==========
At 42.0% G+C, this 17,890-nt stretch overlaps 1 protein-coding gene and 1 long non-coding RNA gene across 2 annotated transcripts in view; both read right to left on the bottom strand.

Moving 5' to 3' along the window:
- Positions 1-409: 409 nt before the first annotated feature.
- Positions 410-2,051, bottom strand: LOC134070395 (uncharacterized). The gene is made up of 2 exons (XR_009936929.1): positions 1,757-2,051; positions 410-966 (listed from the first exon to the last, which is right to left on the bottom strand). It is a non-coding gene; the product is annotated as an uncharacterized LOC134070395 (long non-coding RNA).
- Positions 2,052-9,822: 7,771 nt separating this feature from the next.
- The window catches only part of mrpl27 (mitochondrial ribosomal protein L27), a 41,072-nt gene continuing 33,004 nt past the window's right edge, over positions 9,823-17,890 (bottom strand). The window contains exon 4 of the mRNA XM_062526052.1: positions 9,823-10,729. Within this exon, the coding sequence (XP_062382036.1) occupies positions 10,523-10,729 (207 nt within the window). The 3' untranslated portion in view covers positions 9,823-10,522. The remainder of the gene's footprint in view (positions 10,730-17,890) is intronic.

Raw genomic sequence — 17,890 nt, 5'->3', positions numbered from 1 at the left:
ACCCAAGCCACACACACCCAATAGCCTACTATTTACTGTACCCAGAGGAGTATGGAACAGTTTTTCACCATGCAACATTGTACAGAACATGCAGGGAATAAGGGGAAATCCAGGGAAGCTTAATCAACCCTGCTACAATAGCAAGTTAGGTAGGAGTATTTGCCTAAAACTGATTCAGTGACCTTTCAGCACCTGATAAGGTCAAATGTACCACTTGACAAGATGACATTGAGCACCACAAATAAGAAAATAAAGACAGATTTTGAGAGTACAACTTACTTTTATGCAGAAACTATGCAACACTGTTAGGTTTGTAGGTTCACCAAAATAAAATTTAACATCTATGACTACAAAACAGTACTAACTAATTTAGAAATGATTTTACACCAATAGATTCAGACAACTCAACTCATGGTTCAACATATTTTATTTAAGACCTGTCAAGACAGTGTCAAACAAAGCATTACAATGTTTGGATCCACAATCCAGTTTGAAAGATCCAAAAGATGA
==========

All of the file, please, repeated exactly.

At 42.0% G+C, this 17,890-nt stretch overlaps 1 protein-coding gene and 1 long non-coding RNA gene across 2 annotated transcripts in view; both read right to left on the bottom strand.

Moving 5' to 3' along the window:
- Positions 1-409: 409 nt before the first annotated feature.
- Positions 410-2,051, bottom strand: LOC134070395 (uncharacterized). The gene is made up of 2 exons (XR_009936929.1): positions 1,757-2,051; positions 410-966 (listed from the first exon to the last, which is right to left on the bottom strand). It is a non-coding gene; the product is annotated as an uncharacterized LOC134070395 (long non-coding RNA).
- Positions 2,052-9,822: 7,771 nt separating this feature from the next.
- The window catches only part of mrpl27 (mitochondrial ribosomal protein L27), a 41,072-nt gene continuing 33,004 nt past the window's right edge, over positions 9,823-17,890 (bottom strand). The window contains exon 4 of the mRNA XM_062526052.1: positions 9,823-10,729. Within this exon, the coding sequence (XP_062382036.1) occupies positions 10,523-10,729 (207 nt within the window). The 3' untranslated portion in view covers positions 9,823-10,522. The remainder of the gene's footprint in view (positions 10,730-17,890) is intronic.

Raw genomic sequence — 17,890 nt, 5'->3', positions numbered from 1 at the left:
ACCCAAGCCACACACACCCAATAGCCTACTATTTACTGTACCCAGAGGAGTATGGAACAGTTTTTCACCATGCAACATTGTACAGAACATGCAGGGAATAAGGGGAAATCCAGGGAAGCTTAATCAACCCTGCTACAATAGCAAGTTAGGTAGGAGTATTTGCCTAAAACTGATTCAGTGACCTTTCAGCACCTGATAAGGTCAAATGTACCACTTGACAAGATGACATTGAGCACCACAAATAAGAAAATAAAGACAGATTTTGAGAGTACAACTTACTTTTATGCAGAAACTATGCAACACTGTTAGGTTTGTAGGTTCACCAAAATAAAATTTAACATCTATGACTACAAAACAGTACTAACTAATTTAGAAATGATTTTACACCAATAGATTCAGACAACTCAACTCATGGTTCAACATATTTTATTTAAGACCTGTCAAGACAGTGTCAAACAAAGCATTACAATGTTTGGATCCACAATCCAGTTTGAAAGATCCAAAAGATGA